MA’LIK RICHMOND cries after hearing verdict in rape case 370.
(photo credit: reuters)
A significant number of American values failures came together to create the
tragedy in Steubenville, where two teenage high school football stars, Trent
Mays and Ma’lik Richmond, were found guilty of raping a 16-year-old
Foremost among them is the American tragedy of sexualizing teen
girls at an age where they are not yet women. Madonna sexualized herself in her
Britney Spears brought the age down to about
Not young enough for you? Miley Cyrus reduced it further to
sixteen. One wonders when our culture will feel that even 16 is not a young
enough age to sexually exploit girls.
Then there is the issue of sports
as an emerging religion where those gifted to be athletes feel a sense of
entitlement that often has them crossing lines to their own detriment. The idea
that two high school football stars would think it acceptable to post pictures
of a nude 16-yearold to their friends on social media shows how they thought the
normal rules did not apply them. And this would be true even if there weren’t
the far more serious conviction on rape.
How sad that two young men have
ruined their lives and done so much damage to a defenseless victim.
is the growing culture of alcohol abuse by minors. Alcohol played a central role
in this unfolding tragedy, with the essential argument on the part of the
prosecution being that the girl in question was so drunk there was no possible
way she could have given consent. One wonders why our youth are so inclined to
drink. Is it mere experimentation or is something deeper at work? Are they
already, at so young an age, as unhappy as adults who have been battered by life
and are therefore drinking negative emotions away? After all, no-one in America
really portrays the teen years as a bowl of cherries.
I passed my later
teen years in an all-male environment, in a yeshiva, where the focus of my life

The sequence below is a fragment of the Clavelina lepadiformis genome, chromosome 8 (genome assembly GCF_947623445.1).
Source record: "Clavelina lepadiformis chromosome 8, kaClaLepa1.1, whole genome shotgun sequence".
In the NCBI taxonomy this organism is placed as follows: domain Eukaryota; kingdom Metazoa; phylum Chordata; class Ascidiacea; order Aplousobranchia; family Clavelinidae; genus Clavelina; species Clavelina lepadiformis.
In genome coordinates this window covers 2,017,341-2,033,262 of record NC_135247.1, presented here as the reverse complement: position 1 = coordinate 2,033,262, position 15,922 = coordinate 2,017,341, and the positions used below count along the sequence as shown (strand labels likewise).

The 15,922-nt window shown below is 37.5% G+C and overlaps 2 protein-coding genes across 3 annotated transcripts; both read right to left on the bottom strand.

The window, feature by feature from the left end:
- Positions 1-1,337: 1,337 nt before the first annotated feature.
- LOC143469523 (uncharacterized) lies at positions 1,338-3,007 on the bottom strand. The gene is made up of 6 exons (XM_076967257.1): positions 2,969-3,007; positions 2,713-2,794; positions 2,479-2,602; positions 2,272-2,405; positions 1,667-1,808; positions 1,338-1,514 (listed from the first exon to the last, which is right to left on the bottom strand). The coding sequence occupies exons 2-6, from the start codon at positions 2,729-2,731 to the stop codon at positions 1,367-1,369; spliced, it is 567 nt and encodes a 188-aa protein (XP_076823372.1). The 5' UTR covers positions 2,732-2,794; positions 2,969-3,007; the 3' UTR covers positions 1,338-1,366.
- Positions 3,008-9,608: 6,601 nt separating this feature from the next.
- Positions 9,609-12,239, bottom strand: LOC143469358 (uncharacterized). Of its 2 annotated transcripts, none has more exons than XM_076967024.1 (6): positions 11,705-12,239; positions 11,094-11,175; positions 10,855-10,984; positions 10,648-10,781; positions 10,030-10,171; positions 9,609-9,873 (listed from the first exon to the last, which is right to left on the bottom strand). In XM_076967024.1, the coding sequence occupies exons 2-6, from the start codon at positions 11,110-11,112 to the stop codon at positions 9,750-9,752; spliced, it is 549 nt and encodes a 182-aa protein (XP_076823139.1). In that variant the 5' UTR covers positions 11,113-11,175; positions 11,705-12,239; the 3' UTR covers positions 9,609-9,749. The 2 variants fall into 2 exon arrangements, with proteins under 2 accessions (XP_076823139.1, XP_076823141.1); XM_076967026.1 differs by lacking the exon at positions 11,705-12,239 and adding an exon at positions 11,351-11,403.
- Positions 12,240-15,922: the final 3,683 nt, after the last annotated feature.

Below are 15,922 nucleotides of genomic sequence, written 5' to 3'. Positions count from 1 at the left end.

was study. I certainly was a lot happier than I had been in the co-ed
environment I was immersed in my early teen years, where peer pressure,
popularity among the girls and general self-consciousness made my life less
enjoyable than it should have been.
Then there is the general tragedy of
the absence of responsible parenting in America.
The biggest question for
me in this heartrending story was where were the parents? Where were they when
the three teens left one party at 12:30 a.m. to go to another? Where were they
to monitor extreme drunkenness on the part of people not old enough to vote?
Many African-American young men are not raised with a father’s guiding hand. I
was astonished, therefore, at the honesty displayed by Malik Richmond’s father,
Nathaniel, when he said in a CNN interview that he had walked over to his son
right after the guilty verdict and told him he loved him, essentially for the
very first time.
“I haven’t been involved in Malik’s life like I should
have been at those early years. And I want to stress that parents should be more
involved in their child’s life... be a parent and not a friend.”
is better qualified to address this issue than President Barack Obama who also
grew up without his father and is by all accounts a very loving and involved